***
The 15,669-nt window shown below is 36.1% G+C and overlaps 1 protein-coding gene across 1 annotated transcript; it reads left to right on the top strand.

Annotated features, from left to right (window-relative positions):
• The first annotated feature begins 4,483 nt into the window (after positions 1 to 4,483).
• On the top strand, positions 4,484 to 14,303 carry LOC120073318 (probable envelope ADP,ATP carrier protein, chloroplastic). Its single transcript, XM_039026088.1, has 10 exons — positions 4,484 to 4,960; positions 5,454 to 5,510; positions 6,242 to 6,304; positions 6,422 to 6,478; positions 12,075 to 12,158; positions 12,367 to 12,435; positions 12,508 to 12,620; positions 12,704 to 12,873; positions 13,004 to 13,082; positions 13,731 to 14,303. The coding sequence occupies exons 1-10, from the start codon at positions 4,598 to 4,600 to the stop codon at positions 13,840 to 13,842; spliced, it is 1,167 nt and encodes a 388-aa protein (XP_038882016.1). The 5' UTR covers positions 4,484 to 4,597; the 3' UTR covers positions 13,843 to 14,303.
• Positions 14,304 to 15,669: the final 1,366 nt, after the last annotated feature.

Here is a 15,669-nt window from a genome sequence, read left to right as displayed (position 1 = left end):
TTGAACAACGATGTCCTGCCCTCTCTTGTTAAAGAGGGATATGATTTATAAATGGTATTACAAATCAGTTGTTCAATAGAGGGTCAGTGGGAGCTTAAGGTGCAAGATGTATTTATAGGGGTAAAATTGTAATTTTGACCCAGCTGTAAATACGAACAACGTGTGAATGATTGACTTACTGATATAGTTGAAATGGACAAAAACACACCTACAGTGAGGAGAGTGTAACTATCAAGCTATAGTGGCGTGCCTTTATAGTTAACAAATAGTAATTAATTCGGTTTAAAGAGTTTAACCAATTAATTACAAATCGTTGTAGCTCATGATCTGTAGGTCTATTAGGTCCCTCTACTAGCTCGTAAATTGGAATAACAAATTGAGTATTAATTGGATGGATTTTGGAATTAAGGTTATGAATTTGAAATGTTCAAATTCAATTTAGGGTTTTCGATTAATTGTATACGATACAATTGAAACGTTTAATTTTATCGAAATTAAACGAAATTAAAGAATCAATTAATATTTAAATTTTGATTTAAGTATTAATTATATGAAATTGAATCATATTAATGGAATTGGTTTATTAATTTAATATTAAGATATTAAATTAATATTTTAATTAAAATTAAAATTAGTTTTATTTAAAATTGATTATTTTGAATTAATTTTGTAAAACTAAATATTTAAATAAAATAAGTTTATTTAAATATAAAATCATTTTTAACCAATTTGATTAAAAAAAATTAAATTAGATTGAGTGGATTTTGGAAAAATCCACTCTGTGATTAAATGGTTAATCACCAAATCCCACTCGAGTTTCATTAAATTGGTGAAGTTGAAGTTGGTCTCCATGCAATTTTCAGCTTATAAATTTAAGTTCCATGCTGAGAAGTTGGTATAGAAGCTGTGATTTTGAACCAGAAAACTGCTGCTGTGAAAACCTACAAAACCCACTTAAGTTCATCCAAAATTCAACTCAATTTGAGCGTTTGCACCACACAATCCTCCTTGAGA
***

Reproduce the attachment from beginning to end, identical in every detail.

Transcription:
The 15,669-nt window shown below is 36.1% G+C and overlaps 1 protein-coding gene across 1 annotated transcript; it reads left to right on the top strand.

Annotated features, from left to right (window-relative positions):
• The first annotated feature begins 4,483 nt into the window (after positions 1 to 4,483).
• On the top strand, positions 4,484 to 14,303 carry LOC120073318 (probable envelope ADP,ATP carrier protein, chloroplastic). Its single transcript, XM_039026088.1, has 10 exons — positions 4,484 to 4,960; positions 5,454 to 5,510; positions 6,242 to 6,304; positions 6,422 to 6,478; positions 12,075 to 12,158; positions 12,367 to 12,435; positions 12,508 to 12,620; positions 12,704 to 12,873; positions 13,004 to 13,082; positions 13,731 to 14,303. The coding sequence occupies exons 1-10, from the start codon at positions 4,598 to 4,600 to the stop codon at positions 13,840 to 13,842; spliced, it is 1,167 nt and encodes a 388-aa protein (XP_038882016.1). The 5' UTR covers positions 4,484 to 4,597; the 3' UTR covers positions 13,843 to 14,303.
• Positions 14,304 to 15,669: the final 1,366 nt, after the last annotated feature.

Here is a 15,669-nt window from a genome sequence, read left to right as displayed (position 1 = left end):
TTGAACAACGATGTCCTGCCCTCTCTTGTTAAAGAGGGATATGATTTATAAATGGTATTACAAATCAGTTGTTCAATAGAGGGTCAGTGGGAGCTTAAGGTGCAAGATGTATTTATAGGGGTAAAATTGTAATTTTGACCCAGCTGTAAATACGAACAACGTGTGAATGATTGACTTACTGATATAGTTGAAATGGACAAAAACACACCTACAGTGAGGAGAGTGTAACTATCAAGCTATAGTGGCGTGCCTTTATAGTTAACAAATAGTAATTAATTCGGTTTAAAGAGTTTAACCAATTAATTACAAATCGTTGTAGCTCATGATCTGTAGGTCTATTAGGTCCCTCTACTAGCTCGTAAATTGGAATAACAAATTGAGTATTAATTGGATGGATTTTGGAATTAAGGTTATGAATTTGAAATGTTCAAATTCAATTTAGGGTTTTCGATTAATTGTATACGATACAATTGAAACGTTTAATTTTATCGAAATTAAACGAAATTAAAGAATCAATTAATATTTAAATTTTGATTTAAGTATTAATTATATGAAATTGAATCATATTAATGGAATTGGTTTATTAATTTAATATTAAGATATTAAATTAATATTTTAATTAAAATTAAAATTAGTTTTATTTAAAATTGATTATTTTGAATTAATTTTGTAAAACTAAATATTTAAATAAAATAAGTTTATTTAAATATAAAATCATTTTTAACCAATTTGATTAAAAAAAATTAAATTAGATTGAGTGGATTTTGGAAAAATCCACTCTGTGATTAAATGGTTAATCACCAAATCCCACTCGAGTTTCATTAAATTGGTGAAGTTGAAGTTGGTCTCCATGCAATTTTCAGCTTATAAATTTAAGTTCCATGCTGAGAAGTTGGTATAGAAGCTGTGATTTTGAACCAGAAAACTGCTGCTGTGAAAACCTACAAAACCCACTTAAGTTCATCCAAAATTCAACTCAATTTGAGCGTTTGCACCACACAATCCTCCTTGAGA